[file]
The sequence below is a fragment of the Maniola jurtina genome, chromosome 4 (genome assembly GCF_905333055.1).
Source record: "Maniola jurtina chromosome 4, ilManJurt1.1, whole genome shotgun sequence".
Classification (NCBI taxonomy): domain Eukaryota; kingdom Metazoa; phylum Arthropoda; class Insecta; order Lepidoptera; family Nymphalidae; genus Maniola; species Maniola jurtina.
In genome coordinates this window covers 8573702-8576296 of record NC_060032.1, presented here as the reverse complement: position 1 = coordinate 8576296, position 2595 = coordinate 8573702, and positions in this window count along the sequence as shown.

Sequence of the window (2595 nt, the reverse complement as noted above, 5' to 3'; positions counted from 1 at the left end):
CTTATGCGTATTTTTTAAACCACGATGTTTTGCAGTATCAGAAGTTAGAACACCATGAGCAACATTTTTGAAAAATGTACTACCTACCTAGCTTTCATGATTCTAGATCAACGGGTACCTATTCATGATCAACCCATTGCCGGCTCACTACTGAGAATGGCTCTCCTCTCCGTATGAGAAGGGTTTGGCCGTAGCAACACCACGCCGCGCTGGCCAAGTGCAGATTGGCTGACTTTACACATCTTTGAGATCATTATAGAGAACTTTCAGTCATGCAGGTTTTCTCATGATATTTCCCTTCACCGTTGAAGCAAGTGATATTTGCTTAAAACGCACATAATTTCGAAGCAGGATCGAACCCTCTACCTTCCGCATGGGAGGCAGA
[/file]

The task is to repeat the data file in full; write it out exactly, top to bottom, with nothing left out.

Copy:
The sequence below is a fragment of the Maniola jurtina genome, chromosome 4 (genome assembly GCF_905333055.1).
Source record: "Maniola jurtina chromosome 4, ilManJurt1.1, whole genome shotgun sequence".
Classification (NCBI taxonomy): domain Eukaryota; kingdom Metazoa; phylum Arthropoda; class Insecta; order Lepidoptera; family Nymphalidae; genus Maniola; species Maniola jurtina.
In genome coordinates this window covers 8573702-8576296 of record NC_060032.1, presented here as the reverse complement: position 1 = coordinate 8576296, position 2595 = coordinate 8573702, and positions in this window count along the sequence as shown.

Sequence of the window (2595 nt, the reverse complement as noted above, 5' to 3'; positions counted from 1 at the left end):
CTTATGCGTATTTTTTAAACCACGATGTTTTGCAGTATCAGAAGTTAGAACACCATGAGCAACATTTTTGAAAAATGTACTACCTACCTAGCTTTCATGATTCTAGATCAACGGGTACCTATTCATGATCAACCCATTGCCGGCTCACTACTGAGAATGGCTCTCCTCTCCGTATGAGAAGGGTTTGGCCGTAGCAACACCACGCCGCGCTGGCCAAGTGCAGATTGGCTGACTTTACACATCTTTGAGATCATTATAGAGAACTTTCAGTCATGCAGGTTTTCTCATGATATTTCCCTTCACCGTTGAAGCAAGTGATATTTGCTTAAAACGCACATAATTTCGAAGCAGGATCGAACCCTCTACCTTCCGCATGGGAGGCAGA